One of the companies that joined SolarWorld in its fight against Chinese solar manufacturers is in dire straits, if not already deceased.
MX Solar USA, the New Jersey-based division of Italy-based MX Group, stopped making panels in May, a company representative told the Bergen Record. “We had to cease production because we were so drastically affected by the Chinese dumping of solar panels,” the company’s director of business development said. “We can’t make them for what they are being sold for.”
SolarWorld USA, itself a division of a Germany-based corporation, was initially the only publicly named company among seven that joined together last October to charge that Chinese crystalline silicon solar cell and panel companies were dumping their products in the United States below cost and benefitting from illegal government subsidies. MX Solar USA came out of the closet as part of the complaint in March this year.
The company had officially opened its New Jersey plant for production on December 7, 2010, after an investment of $14.5 million. It expected to produce 65 megawatts of solar panels a year and employ 120 people by March 2011 and 190 by the end of 2011 [PDF]. The Bergen Record report, however, said that employment peaked at 120 last year, and 100 employees had since been laid off, many in March this year.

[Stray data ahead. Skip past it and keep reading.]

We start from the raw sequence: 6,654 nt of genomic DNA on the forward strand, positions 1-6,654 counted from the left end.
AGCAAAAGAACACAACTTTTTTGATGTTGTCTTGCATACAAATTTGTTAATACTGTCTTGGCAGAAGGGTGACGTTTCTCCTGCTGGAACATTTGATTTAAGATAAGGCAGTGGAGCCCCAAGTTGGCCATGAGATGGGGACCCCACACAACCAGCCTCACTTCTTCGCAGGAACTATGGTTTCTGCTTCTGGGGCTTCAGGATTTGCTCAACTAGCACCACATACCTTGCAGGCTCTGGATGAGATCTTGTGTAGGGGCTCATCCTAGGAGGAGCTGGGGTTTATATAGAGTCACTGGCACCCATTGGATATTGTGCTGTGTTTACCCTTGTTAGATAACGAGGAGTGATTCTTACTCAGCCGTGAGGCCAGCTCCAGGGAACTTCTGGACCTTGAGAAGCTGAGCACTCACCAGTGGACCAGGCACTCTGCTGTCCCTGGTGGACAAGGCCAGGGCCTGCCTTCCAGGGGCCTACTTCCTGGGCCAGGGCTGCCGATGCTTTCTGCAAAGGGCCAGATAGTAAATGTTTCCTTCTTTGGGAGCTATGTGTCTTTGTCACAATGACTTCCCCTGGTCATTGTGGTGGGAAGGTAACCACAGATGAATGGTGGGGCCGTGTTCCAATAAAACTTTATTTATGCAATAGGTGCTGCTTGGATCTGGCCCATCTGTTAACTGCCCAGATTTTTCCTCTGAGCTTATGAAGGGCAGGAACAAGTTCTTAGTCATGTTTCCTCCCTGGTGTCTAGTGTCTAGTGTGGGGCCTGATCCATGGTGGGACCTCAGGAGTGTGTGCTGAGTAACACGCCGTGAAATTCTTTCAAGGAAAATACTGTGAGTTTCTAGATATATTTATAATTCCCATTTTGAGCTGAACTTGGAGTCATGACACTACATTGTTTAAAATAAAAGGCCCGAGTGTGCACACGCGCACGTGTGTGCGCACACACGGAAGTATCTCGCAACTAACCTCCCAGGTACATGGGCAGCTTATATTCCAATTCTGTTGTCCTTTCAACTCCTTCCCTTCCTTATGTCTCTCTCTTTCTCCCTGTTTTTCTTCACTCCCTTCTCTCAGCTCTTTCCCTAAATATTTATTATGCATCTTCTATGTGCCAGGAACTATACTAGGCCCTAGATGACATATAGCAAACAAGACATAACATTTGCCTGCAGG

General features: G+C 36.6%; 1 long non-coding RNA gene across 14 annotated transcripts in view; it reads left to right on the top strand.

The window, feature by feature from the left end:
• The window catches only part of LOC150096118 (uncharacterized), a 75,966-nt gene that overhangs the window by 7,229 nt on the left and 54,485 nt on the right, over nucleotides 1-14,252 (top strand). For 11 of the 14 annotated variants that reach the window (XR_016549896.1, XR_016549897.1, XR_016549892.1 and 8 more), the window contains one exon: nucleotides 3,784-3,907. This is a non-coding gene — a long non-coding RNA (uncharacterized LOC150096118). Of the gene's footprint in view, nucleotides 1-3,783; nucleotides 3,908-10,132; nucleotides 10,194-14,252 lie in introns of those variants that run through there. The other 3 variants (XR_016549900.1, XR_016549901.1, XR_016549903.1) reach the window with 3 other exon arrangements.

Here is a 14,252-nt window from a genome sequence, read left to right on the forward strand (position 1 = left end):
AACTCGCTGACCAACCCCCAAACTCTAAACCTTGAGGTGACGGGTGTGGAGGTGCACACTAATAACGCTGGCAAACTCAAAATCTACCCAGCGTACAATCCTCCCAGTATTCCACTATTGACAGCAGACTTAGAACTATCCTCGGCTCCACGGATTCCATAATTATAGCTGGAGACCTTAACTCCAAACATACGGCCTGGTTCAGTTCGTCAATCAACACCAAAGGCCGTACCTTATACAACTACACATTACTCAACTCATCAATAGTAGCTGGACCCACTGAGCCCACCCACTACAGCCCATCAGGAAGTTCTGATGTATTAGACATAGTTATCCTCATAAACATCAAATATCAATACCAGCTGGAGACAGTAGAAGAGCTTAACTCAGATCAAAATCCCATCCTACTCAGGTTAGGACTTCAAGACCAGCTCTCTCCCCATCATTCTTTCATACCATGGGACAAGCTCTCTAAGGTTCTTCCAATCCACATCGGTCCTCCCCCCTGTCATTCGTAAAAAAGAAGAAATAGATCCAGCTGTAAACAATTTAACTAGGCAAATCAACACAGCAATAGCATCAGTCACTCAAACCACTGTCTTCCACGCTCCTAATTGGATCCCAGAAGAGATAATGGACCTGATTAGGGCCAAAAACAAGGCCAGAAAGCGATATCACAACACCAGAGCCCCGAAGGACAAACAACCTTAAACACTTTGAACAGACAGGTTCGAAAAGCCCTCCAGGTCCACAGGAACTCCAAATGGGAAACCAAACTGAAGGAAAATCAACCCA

Documents [PDF] from the New Jersey Economic Development Agency suggest the company received financing under the state’s Clean Energy Manufacturing Fund totaling $3.3 million. It appears that $300,000 was a grant. The additional $3 million apparently came as a 10-year, 2 percent interest loan under which repayments were to start at the beginning of the company’s fourth year. Whether the Italy-based parent would be responsible for that loan is not known.
In hindsight, the timing on the opening of the Somerset, N.J., plant could not have been worse, as 2011 saw Chinese solar products surge into the United States. Meanwhile, solar installations continued to grow in the United States and around the world, but with subsidies beginning to moderate in economically strapped Europe, they couldn’t keep pace with exploding manufacturing capacity.
The result has been plummeting prices and carnage in the industry, and not just in the United States. In April, Q-Cells became the fourth solar company in PV-powerhouse Germany to file for bankruptcy this year, joining Solar Millennium, Solon and Solarhybrid.
It might be of little consolation to MX Solar USA, but the trade action against the Chinese solar industry did score a victory. In May, two months after slapping puny preliminary countervailing duties on imports from China, the U.S. Commerce Department announced hefty anti-dumping duties of around 31 percent on China’s largest solar companies, including Trina andSuntech, and up to nearly 250 percent on other manufacturers.